Entitled, arrogant, lazy, spoiled, narcissistic. That’s all we hear about young cats today. In the good old days, our cats were happy to hunt for mice and live in the barn. Now they expect to be fed organic freeze-dried turkey treats while they spend all day snapchatting, watching themselves on youtube, and doing things we generally consider to be a “waste of time” (because if you don’t see the value in doing something yourself, naturally it must be a waste of time). In another light, these cats are flexible, self-expressive, risk-taking, and innovative. However you feel about your millennial cat, it would be foolish to try to change them. Accept that this is the way things are now and cater to their needs or don’t even bother having a cat. As you learn to cope with the new normal, these strategies may help you manage your own team of upstart millennials.
Cats today need to enjoy their environment and want constant stimulation except when they want you to f*** off and leave them alone. Give them bright interactive play spaces equipped with cardboard boxes, dedicated cat iPads, and furniture designed with the millennial cat in mind like expensive mod wall shelves and speciality cat hammocks. If you provide them with a variety of new toys and ample places to scratch and nap, you are likely to have happy and productive cats. Leading experts suggest a 5:1 ratio of nap pods to cats.
They don’t take kindly to being ignored. They will meow their fuzzy faces off until you feed them or open whatever door you just closed.
Communicate on their level, which is the floor
Millennial cats expect loving owners who hang on their every word and whose lives revolve around them. They don’t take kindly to being ignored. They will meow their fuzzy faces off until you feed them or open whatever door you just closed. However if you try to interact with them when they aren’t interested, they will straight up ignore you. They have better things to do. Which is nothing. They have absolutely nothing to do and they want to keep it that way. Forcing your cat into a conversation is counterproductive (and a little sad). Just be available and let them come to you when they need companionship or input on which hashtags to use on their instagram post (let’s be honest, you have no idea).
Cater to their unique motives
All millennial cats have been coddled to their emotional incapacitation. They are literally incapable of doing simple things for themselves like their own laundry or cleaning their litter boxes. They expect technology to do these things for them. If the technology doesn’t exist, they will work harder to invent it than they will to do the original thing itself. Some call this lazy, but as we know, the greatest innovations in recent history have all come from cats. Cats today are uniquely motivated by their desire to make the world a better place (for themselves). Use this to your advantage by providing them with projects that pique their personal interests and don’t expect them to waste time on toil.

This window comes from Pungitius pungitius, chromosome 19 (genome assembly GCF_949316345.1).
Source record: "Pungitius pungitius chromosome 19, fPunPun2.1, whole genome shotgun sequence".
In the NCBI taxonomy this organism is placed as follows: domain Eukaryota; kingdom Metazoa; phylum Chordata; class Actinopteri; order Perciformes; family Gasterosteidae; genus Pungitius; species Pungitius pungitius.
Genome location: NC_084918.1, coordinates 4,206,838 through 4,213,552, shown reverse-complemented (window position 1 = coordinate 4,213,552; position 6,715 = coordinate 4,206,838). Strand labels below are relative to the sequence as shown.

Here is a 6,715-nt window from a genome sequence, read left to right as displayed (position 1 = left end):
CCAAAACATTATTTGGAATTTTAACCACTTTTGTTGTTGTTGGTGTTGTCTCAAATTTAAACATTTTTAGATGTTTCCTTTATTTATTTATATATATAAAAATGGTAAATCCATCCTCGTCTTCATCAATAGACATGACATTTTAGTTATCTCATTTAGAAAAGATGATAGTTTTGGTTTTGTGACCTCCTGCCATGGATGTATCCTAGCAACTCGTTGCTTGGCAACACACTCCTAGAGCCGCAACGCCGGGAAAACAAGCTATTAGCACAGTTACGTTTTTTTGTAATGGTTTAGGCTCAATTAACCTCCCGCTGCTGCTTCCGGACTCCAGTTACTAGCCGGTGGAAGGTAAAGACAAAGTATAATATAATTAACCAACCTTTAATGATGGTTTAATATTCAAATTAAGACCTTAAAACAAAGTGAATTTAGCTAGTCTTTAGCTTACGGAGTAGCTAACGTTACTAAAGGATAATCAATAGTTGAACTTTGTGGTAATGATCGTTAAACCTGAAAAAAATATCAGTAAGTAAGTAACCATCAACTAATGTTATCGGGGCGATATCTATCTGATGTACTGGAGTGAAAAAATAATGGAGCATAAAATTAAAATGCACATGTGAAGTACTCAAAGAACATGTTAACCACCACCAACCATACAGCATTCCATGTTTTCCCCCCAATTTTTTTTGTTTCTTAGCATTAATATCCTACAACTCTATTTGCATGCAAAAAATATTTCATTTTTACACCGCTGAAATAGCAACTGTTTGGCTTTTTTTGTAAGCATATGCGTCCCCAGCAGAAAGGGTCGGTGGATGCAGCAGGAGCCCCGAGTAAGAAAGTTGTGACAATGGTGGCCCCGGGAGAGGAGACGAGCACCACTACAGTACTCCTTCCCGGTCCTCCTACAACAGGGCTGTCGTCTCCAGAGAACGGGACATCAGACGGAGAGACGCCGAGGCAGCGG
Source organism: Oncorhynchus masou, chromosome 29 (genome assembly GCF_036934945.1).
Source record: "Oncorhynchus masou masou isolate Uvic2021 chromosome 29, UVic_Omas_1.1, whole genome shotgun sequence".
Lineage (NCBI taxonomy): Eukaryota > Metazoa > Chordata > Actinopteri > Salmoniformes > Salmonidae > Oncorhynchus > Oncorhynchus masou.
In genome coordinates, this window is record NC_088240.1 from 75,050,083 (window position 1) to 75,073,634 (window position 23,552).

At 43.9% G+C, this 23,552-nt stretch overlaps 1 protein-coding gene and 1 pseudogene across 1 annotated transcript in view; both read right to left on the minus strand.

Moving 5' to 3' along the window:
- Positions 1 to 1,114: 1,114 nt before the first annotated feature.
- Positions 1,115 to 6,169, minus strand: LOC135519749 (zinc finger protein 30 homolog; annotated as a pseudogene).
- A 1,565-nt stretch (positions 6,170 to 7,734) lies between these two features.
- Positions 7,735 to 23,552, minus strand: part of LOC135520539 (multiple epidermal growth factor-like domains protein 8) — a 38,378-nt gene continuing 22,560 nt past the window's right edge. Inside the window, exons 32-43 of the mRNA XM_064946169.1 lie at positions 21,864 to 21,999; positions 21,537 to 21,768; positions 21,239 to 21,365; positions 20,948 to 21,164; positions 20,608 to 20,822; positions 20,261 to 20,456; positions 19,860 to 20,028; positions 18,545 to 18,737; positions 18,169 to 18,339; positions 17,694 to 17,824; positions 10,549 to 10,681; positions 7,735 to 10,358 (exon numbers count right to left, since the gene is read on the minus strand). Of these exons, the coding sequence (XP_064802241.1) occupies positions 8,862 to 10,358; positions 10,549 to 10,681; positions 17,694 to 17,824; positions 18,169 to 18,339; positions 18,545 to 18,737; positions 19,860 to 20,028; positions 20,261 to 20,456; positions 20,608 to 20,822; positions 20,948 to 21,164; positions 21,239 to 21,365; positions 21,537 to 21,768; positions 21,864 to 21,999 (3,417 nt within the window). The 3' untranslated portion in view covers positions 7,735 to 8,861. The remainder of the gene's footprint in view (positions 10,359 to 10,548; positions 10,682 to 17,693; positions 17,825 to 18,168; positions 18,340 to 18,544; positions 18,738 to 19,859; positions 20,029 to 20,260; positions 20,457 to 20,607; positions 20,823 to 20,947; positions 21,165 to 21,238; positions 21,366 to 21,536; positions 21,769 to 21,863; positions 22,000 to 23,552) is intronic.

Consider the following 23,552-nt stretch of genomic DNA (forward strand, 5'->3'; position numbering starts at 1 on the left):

When the going gets rough, obviously the most effective advice to give your cat is to hang in there.
Give them constant praise
Cats only respond to positive reinforcement. Don’t bother giving them a compliment sandwich (a.k.a. poop sandwich), even if it is vegan and gluten-free. Sprinkle words of encouragement into every interaction and praise them for their accomplishments, no matter how trivial. If you’re concerned your cat is heading for failure, be straightforward and honest with them but know that if you’re overly critical, your words will be met with a blank stare. These cats have been raised to believe that they can do anything. If you try to discourage them with wisdom from your own experience, they simply won’t believe you. They have to learn and experience failure for themselves. When reality does set in and the going gets rough, obviously the most effective advice to give your cat is to hang in there.
Cultivate their leadership potential
If you think your cat is not the leader of your household, you are mistaken. Millennial cats are born leaders. But because of their lax and permissive upbringing, they have no respect for traditional authority, nor do they respond well to rigid protocols or displays of power. Don’t try to be your cat’s boss. Instead, aim to be their mentor. Encourage their self-assured can-do attitude and be approachable as you guide them in their pursuits. These are the most computer literate cats the world has ever seen. As natives to the internet age, they are adept in social media and self promotion. Recognize and leverage their natural ability to build provocative stories from their own experiences that will shape the world of the future.
It’s true that every older generation of cats has looked down upon the young upstarts with disdain since the beginning of cats. That’s because all young cats are universally inferior to those that are older, wiser and more experienced in life. There are no exceptions to this rule. I think we can all agree that it’s always best to apply blanket generalizations to large groups of cats, regardless of individual differences.
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